THIS OPINION HAS NO PRECEDENTIAL VALUE. IT SHOULD NOT BE CITED OR RELIED ON AS
PRECEDENT IN ANY PROCEEDING EXCEPT AS PROVIDED BY RULE 239(d)(2), SCACR.
THE STATE OF
In The Court of Appeals
Delores D. Leonard, Appellant,
Kershaw County, State of South Carolina, Respondent.
Appeal From Kershaw County
J. Ernest Kinard, Jr., Circuit Court Judge
Unpublished Opinion No. 2005-UP-164
Submitted March 1, 2005 – Filed March 7, 2005
Gerald F. Smith, of Columbia, for Appellant.
J. Kennedy DuBose, Jr., of Camden, for Respondent.
PER CURIAM: Delores Leonard, a former part-time magistrate for Kershaw County, appeals the trial court’s dismissal of her action for unpaid wages. We affirm.
Delores Leonard became a part-time magistrate for Kershaw County in 1996 and served in that capacity until she resigned in April 2003. During that time, Leonard requested on several occasions for the county to compensate her for the hours she spent “on-call” in addition to her scheduled twenty hours per week. In February 2003, Leonard filed an action for unpaid wages, alleging that the county only paid her for twenty hours a week, when in fact she worked additional hours for which the county had failed to compensate her. At trial, Kershaw County filed a motion to dismiss based on the lack of subject matter jurisdiction and for failure to state facts sufficient to constitute a cause of action, which the trial court granted. This appeal follows.
STANDARD OF REVIEW
A trial judge in a civil matter may dismiss a claim when the defendant demonstrates the plaintiff has failed “to state facts sufficient to constitute a cause of action” in the pleadings filed with the court. Rule 12(b)(6), SCRCP. The question to be considered on a motion to dismiss on the pleadings is whether, in the light most favorable to the plaintiff, the pleadings articulate any valid claim for relief. Williams v. Condon, 347 S.C. 227, 232-233, 553 S.E.2d 496, 499 (Ct. App. 2001). Upon review of a grant of a motion to dismiss, the appellate court applies the same standard of review that was implemented by the trial court. O’Laughlin v. Windham, 330 S.C. 379, 382, 498 S.E.2d 689, 691 (Ct. App. 1998).
Leonard argues that the trial court erred in finding the language of the Magistrate’s Compensation Act is mandatory rather than discretionary and therefore not her only available remedy. We disagree.
The complaint cited the Magistrate’s Compensation Act for Leonard’s entitlement to compensation for all hours worked, but requested relief under S.C. Code Ann. §§ 41-10-10—110 (Supp. 2004), the Payment of Wages Act, which entitles employees to relief against an employer for failure to pay wages. The trial court found that the Magistrate’s Compensation Act governs magistrate payment and therefore provides the exclusive remedy to Leonard. The act reads:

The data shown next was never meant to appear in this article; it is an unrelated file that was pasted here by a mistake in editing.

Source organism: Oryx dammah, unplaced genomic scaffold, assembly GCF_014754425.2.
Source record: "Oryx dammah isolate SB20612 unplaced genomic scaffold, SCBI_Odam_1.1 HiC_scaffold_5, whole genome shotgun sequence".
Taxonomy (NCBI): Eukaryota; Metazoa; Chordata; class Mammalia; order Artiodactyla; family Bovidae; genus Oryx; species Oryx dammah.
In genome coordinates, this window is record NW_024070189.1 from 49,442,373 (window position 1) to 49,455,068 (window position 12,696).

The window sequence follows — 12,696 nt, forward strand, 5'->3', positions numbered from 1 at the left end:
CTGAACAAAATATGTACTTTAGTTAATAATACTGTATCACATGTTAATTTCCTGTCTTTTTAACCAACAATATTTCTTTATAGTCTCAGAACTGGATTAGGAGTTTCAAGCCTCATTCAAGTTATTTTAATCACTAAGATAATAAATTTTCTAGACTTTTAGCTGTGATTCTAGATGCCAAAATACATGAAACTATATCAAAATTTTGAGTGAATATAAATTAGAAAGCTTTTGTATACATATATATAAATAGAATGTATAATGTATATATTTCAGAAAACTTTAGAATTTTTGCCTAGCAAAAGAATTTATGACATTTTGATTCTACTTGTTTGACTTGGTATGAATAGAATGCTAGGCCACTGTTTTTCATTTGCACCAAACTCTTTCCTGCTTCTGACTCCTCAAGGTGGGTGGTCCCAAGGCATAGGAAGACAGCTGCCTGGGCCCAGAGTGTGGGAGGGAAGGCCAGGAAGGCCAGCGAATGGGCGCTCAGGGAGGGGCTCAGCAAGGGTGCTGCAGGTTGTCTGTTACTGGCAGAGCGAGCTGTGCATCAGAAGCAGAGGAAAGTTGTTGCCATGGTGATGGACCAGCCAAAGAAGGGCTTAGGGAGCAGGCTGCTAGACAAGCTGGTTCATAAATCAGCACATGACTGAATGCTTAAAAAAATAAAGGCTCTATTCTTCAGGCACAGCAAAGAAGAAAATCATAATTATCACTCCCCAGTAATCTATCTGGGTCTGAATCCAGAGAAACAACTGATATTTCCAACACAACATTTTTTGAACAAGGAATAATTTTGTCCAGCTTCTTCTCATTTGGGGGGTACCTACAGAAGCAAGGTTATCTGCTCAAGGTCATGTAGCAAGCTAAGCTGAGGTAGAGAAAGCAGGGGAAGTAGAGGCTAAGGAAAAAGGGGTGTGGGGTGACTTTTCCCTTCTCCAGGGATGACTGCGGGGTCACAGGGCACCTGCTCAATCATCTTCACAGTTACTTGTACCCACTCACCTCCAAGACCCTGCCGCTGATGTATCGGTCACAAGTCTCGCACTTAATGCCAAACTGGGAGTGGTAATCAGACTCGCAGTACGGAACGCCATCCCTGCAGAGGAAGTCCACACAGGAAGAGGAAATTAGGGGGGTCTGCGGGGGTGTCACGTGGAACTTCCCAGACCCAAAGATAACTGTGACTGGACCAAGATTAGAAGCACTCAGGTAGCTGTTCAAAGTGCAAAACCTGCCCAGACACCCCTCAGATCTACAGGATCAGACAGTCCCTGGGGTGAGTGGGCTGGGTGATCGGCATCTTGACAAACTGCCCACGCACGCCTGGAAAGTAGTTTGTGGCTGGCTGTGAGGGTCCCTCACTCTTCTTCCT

A magistrate aggrieved by a ruling or action taken by a county or the governing body of the county concerning classification, reclassification, or compensation of magistrates based upon this chapter, or with respect to the operation of the magistrates’ court system within the county, may petition the county governing body, in writing, for redress.
S.C. Code § Ann. 22-8-50(A) (1989).
Leonard contends that the term “may” in the language of the statute renders it permissive and that since it is optional, she can therefore chose to seek her remedy under the Wage Payment Act. The general rule of statutory construction is that a specific statute prevails over a more general one. Mims v. Alston, 312 S.C. 311, 313, 440 S.E.2d 357, 359 (1994). The Payment of Wages Act is a general statute that applies to all employers in South Carolina, while the Magistrate’s Compensation Act specifically addresses wage disputes between magistrates and counties. Legislative intent is the supreme rule of statutory construction if it can be reasonably discovered in the language used, and that language must be construed in the light of the intended purpose of the statute. McClanahan v. Richland County Council, 350 S.C. 433, 438, 567 S.E.2d 240, 242 (2002). It is clear that the legislature intended for the Magistrates Compensation Act to cover everything its name implies. It is only logical for Leonard, who based her right to compensation on the Magistrate’s Compensation Act, to achieve her relief from that statute as well, particularly since the statute expressly provides cure for conflicts emerging between magistrates and their employers. The term “may” merely demonstrates the legislature’s intent to give magistrates the option of redress.
We hold that the Magistrate’s Compensation Act provides an exclusive remedy for magistrates with disputes over wages and Leonard should have filed her claim pursuant to that act. Therefore, the trial court correctly dismissed the case.
ANDERSON, BEATTY, and SHORT, JJ., concur.
 We decide this case without oral argument pursuant to Rule 215, SCACR.